Following that story, John admitted that, during his time at school in Kilburn after he’d moved from Jamaica as a teenager and even during his playing days, he didn’t feel demeaned by the racism that he experienced, unlike many of his black teammates at the time. 

    The reason for that was that he had a feeling of intellectual superiority to the people conducting those acts. His father was a military officer, and John came from a very privileged upbringing. He even admitting to having his own negative preconceptions about those among Jamaica’s working classes. John saw his privileged position as an elite level footballer as evidence that they were in the wrong and those like them in society would eventually see the error in their ways.

    Illusion of inclusion

    As John went on to infer, it’s not about John Barnes’ encounters with racism, or discussions such as why Idris Elba is not getting an Oscar, even though he may deserve one, or why any other black person in the public spotlight is not being afforded the recognition they deserve. It’s about the black kids in inner cities that are still – after all the changes that have been made – not getting the opportunities they deserve to reach their full potential. 

    He underlined that, “It is not about treating the symptoms, it’s about addressing the cause. In the same way that trickle-down economics doesn’t work, trickle-down discrimination doesn’t work either.” Meaning that he doesn’t see artificially elevating black people into positions of power – in football, as managers, administrators, and board members, etc. – as the solution, because it doesn’t work unless others around those people – traditionally, white people – can see the value in their appointment. In other words, if they maintain their lukewarm acceptance and do not challenge their conditioning, then there is only the “illusion of inclusion”, as John put it, and no progress is made in the long-term.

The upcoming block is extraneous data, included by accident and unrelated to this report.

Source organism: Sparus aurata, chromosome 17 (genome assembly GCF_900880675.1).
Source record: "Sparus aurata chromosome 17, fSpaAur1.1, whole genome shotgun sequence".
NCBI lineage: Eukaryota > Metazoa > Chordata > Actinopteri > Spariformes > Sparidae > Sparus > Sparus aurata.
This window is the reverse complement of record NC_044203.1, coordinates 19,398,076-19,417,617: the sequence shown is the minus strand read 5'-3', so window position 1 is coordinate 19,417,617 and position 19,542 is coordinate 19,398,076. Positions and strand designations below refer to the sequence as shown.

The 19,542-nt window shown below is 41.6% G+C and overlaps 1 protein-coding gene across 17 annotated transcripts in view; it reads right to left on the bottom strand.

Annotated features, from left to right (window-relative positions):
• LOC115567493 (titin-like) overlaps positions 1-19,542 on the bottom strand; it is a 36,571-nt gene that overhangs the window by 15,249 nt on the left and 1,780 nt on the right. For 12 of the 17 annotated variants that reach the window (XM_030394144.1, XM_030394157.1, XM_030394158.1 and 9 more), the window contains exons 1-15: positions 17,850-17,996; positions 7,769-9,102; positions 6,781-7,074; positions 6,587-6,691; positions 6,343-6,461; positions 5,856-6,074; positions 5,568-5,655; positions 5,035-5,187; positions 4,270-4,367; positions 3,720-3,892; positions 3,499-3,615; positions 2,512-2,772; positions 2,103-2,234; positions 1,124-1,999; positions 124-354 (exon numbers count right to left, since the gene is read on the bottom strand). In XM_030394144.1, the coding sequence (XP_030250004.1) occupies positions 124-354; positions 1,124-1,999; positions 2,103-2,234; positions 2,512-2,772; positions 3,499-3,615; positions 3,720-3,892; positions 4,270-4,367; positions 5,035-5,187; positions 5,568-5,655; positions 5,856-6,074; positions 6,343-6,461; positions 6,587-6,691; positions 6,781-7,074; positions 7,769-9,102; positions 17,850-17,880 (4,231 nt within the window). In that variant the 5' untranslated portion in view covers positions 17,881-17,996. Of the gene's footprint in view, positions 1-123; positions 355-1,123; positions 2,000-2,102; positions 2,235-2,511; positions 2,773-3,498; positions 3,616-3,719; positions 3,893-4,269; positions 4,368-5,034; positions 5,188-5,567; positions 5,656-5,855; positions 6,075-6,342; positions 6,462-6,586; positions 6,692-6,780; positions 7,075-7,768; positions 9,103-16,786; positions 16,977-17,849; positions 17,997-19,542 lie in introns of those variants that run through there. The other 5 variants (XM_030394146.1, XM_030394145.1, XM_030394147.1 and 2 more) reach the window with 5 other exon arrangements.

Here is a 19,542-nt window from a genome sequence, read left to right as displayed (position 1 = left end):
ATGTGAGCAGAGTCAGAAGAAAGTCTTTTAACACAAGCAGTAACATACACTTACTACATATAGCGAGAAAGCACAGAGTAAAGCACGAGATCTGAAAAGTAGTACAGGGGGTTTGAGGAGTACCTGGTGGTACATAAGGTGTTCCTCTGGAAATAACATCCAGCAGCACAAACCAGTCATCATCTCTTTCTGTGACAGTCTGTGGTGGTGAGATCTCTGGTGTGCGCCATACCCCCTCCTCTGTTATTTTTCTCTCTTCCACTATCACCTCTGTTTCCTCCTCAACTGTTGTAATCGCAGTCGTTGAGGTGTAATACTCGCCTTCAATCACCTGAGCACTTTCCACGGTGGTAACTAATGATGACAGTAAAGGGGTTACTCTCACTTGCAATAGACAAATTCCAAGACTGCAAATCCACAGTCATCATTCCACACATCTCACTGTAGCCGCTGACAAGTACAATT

The solution, in very simple terms, as John implied, is that we must ask ourselves the question, “How do we truly feel about the average black person?” He added, very bluntly, “If you’re not doing anything then you’re part of the problem.” 

    Safe spaces

    Both John and Des agreed on the importance of having conversations on discrimination without fear. We need to create a safe space to allow people to ask questions, without worrying about expressing their perceptions and understandings of certain issues, or having to stumble around to find the acceptable terminology. Currently, we find ourselves in a similar situation to children in a classroom that are afraid to raise their hands in case they say something foolish.

    These safe spaces are still uncomfortable. It’s difficult to ask ourselves these questions and its more than awkward to discuss them among a group of people. If we continue to dodge them, however, or vent our frustrations in other ways, the price we pay in the long-term is always going to be more costly.

    After an hour of intense, illuminating, discussion, John left us with a final anecdote to contemplate. While playing for Celtic FC in Glasgow – a city with a long-standing religious and political sectarian rivalry between Catholics and Protestants – he and a few other footballers were taken to visit sick children at a nearby hospital to hand out Christmas presents. He remembers the heartbreak he experienced when he met a girl who was terminally ill with leukaemia and had been given three months to live. Shortly after he suffered further heartbreak, witnessing the mother of that girl telling a nurse to “under no circumstances, let that Catholic bitch nurse” near her child.